"The Killing Game Part Two" Plot Summary:

Janeway and Seven go to the astrometrics lab to figure out how many Hirogen control the ship, and how they can escape. On the Bridge, Harry tells the Alpha Hirogen that he must blow out the hologrids to end the simulation, but the leader refuses to give up the technology. When his underling suggests that they must kill the now-cognizant Janeway, the leader reminds him that they need the prey to rebuild the holodeck.

While Paris and Torres - that is, Bobby and Brigitte - rekindle their old romance despite the fact that she's pregnant with a Nazi's child, Chakotay and Tuvok hypothesize that the Germans are building a super-weapon in the holographic bunker. Janeway and Seven crawl through a Jeffries tube and are almost shot by the others, but Chakotay recognizes her as the leader of the Resistance and insists on following her into the bunker to disable the Nazi technology which she says it connects to. Janeway tells Tuvok that he should trust Seven and warns Chakotay that an Allied air strike could set off explosions that will destroy the entire valley.

In Sickbay, a Hirogen turns the Doctor off and tells his people to leave wounded prey where they fall. Janeway sneaks herself and Chakotay into the holodeck where the Klingon scenario is playing out, with Neelix now in the role of the chief warrior, so that she can summon the Doctor. She plans to use holographic weapons to attack the real sickbay, which should work since the safeties are off, and shut down everyone's implants. Chakotay tells her admiringly that the girls he knows aren't as "gung ho" as she is, and says that he'd do anything to get his people home. Janeway says she knows how he feels.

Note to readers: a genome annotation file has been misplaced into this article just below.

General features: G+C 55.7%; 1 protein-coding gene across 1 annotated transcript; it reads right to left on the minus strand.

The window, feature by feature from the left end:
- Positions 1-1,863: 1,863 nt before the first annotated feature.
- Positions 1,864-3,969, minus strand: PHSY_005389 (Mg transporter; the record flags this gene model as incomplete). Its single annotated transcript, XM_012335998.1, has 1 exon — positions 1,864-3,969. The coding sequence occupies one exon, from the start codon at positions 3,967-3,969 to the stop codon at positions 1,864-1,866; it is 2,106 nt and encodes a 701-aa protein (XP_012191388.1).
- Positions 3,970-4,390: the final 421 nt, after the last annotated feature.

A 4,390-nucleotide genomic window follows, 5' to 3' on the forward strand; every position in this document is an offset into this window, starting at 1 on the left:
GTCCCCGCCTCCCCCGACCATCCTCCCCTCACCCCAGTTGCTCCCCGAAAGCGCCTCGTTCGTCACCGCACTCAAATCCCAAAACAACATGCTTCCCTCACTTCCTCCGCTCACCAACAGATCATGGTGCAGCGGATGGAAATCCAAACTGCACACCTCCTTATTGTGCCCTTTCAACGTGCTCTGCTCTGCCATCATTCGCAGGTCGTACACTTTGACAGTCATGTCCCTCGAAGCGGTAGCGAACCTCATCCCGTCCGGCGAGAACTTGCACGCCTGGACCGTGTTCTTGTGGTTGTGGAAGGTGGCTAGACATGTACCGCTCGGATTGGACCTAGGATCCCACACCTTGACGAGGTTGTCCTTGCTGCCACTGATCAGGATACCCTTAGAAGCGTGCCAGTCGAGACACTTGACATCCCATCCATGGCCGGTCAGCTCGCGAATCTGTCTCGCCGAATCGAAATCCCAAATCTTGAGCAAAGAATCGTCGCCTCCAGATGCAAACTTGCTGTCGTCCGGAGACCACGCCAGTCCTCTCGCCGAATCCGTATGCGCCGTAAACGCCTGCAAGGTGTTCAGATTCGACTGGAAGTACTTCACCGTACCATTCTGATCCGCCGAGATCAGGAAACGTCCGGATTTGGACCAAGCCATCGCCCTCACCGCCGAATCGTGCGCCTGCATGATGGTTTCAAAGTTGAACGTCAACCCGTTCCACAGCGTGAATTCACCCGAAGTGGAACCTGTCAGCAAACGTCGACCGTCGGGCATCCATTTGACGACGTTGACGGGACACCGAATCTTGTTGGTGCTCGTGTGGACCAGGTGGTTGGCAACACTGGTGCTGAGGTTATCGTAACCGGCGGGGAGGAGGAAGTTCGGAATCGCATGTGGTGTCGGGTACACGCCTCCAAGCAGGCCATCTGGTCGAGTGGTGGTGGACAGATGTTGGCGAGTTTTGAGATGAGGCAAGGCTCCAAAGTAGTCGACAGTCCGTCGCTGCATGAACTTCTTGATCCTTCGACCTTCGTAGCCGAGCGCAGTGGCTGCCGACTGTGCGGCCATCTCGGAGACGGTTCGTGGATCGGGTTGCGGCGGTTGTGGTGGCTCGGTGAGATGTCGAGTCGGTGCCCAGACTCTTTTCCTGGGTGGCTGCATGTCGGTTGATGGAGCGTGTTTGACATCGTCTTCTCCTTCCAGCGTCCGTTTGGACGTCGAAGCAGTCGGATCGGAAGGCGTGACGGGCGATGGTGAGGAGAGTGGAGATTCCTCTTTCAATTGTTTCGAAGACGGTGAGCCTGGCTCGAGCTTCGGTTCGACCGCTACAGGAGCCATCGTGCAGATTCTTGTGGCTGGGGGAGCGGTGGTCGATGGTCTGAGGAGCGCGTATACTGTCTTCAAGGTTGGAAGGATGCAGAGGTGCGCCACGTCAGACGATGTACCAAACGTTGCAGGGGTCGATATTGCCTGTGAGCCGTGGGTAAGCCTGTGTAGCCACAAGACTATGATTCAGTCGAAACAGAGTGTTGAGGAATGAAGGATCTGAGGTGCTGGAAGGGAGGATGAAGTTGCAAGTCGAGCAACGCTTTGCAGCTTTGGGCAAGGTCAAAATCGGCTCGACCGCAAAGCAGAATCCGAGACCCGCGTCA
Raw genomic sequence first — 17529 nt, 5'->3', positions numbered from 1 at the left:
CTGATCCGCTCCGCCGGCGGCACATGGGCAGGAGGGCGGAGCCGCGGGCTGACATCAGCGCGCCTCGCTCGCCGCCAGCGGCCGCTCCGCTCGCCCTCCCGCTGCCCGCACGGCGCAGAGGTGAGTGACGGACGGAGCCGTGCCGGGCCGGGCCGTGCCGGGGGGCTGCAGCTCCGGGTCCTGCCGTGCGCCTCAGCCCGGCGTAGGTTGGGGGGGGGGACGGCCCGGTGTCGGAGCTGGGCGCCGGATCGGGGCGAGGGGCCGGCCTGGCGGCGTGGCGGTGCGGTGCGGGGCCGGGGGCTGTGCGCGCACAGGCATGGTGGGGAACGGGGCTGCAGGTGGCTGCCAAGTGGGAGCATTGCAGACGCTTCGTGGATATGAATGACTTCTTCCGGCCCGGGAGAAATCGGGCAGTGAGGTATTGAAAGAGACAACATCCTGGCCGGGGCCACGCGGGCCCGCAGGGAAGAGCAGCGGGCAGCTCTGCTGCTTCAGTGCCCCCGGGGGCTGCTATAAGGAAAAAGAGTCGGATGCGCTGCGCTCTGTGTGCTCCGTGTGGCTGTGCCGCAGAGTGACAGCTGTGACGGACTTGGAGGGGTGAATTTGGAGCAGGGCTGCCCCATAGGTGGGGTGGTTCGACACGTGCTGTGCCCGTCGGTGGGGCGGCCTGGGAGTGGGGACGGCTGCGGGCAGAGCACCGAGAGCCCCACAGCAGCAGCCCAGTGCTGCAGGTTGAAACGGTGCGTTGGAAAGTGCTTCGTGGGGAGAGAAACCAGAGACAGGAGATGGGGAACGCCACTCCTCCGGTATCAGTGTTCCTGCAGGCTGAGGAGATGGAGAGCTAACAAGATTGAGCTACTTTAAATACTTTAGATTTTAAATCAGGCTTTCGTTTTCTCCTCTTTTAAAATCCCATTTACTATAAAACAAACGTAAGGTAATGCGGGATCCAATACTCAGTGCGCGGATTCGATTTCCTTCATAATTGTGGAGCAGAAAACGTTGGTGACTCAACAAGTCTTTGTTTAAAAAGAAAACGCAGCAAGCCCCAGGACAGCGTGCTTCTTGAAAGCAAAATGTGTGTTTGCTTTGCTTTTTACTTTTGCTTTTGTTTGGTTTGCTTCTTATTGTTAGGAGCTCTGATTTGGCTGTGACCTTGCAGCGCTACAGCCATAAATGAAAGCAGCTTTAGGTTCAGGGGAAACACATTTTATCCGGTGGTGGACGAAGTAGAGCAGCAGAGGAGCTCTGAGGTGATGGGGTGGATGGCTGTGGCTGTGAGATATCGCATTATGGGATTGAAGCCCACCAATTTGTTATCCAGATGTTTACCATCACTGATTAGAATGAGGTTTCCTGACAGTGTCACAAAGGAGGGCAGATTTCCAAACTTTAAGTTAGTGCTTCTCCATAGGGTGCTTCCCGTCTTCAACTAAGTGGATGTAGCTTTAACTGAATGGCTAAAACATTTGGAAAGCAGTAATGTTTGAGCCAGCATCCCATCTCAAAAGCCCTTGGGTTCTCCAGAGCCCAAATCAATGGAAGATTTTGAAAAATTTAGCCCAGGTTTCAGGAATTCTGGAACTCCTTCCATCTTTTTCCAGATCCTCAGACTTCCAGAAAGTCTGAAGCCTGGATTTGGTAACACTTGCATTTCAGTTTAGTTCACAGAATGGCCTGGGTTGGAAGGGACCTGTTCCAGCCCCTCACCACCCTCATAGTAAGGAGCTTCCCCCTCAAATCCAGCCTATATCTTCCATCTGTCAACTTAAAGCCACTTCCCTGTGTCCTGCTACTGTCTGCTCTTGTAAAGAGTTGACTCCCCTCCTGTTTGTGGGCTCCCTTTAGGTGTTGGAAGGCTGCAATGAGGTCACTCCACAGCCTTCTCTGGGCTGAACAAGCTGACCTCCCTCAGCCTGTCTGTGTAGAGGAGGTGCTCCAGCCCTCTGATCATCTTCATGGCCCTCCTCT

Seven uses Borg technology to work on a weapon, telling a suspicious Tuvok that it's secret German technology. The Hirogen leader refuses to give his own people stronger weapons and says he can't turn the safety protocols back on to protect them, since they're offline. Harry encounters Tom in a corridor, but Tom doesn't recognize him and quizzes him on American movies to make sure he's on the right side. Meanwhile, in Sickbay, Janeway trips a Hirogen safety protocol on her own computer system and is shot, but not before she sets the charge which makes everyone remember who they are. Unfortunately, at that precise moment, Nazis enter the bar and take Paris, Torres, Tuvok, and Seven hostage.

Janeway enters her ready room, now covered with Hirogen trophies, and learns of the leader's desire to use holotechnology to save his people. She agrees to trade the technology for her ship and crew back, and they agree to a ceasefire. But the Hirogen on the holodeck, who have been listening to Nazi ideology and doubts about the commandant's fitness, refuse to obey. The Doctor realizes the fighting has increased all over the ship, and insists that Neelix lead the Klingons into battle in the World War II scenario.